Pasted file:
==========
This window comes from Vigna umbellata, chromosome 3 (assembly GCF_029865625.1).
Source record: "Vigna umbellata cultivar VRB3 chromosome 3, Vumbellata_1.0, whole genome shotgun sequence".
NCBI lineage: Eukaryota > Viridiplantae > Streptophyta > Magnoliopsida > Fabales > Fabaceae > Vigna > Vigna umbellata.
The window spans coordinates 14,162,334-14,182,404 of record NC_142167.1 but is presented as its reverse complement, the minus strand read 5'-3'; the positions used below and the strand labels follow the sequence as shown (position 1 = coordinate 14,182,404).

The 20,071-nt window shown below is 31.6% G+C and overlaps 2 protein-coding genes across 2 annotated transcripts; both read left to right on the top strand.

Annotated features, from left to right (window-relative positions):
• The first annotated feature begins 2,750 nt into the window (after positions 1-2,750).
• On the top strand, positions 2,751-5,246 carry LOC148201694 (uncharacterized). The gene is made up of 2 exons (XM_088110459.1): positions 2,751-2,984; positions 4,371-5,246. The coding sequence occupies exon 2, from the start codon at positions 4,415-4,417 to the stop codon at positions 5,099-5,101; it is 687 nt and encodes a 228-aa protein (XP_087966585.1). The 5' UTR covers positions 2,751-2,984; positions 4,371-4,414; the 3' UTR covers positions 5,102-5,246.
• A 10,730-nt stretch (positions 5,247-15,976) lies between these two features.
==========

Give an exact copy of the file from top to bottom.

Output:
This window comes from Vigna umbellata, chromosome 3 (assembly GCF_029865625.1).
Source record: "Vigna umbellata cultivar VRB3 chromosome 3, Vumbellata_1.0, whole genome shotgun sequence".
NCBI lineage: Eukaryota > Viridiplantae > Streptophyta > Magnoliopsida > Fabales > Fabaceae > Vigna > Vigna umbellata.
The window spans coordinates 14,162,334-14,182,404 of record NC_142167.1 but is presented as its reverse complement, the minus strand read 5'-3'; the positions used below and the strand labels follow the sequence as shown (position 1 = coordinate 14,182,404).

The 20,071-nt window shown below is 31.6% G+C and overlaps 2 protein-coding genes across 2 annotated transcripts; both read left to right on the top strand.

Annotated features, from left to right (window-relative positions):
• The first annotated feature begins 2,750 nt into the window (after positions 1-2,750).
• On the top strand, positions 2,751-5,246 carry LOC148201694 (uncharacterized). The gene is made up of 2 exons (XM_088110459.1): positions 2,751-2,984; positions 4,371-5,246. The coding sequence occupies exon 2, from the start codon at positions 4,415-4,417 to the stop codon at positions 5,099-5,101; it is 687 nt and encodes a 228-aa protein (XP_087966585.1). The 5' UTR covers positions 2,751-2,984; positions 4,371-4,414; the 3' UTR covers positions 5,102-5,246.
• A 10,730-nt stretch (positions 5,247-15,976) lies between these two features.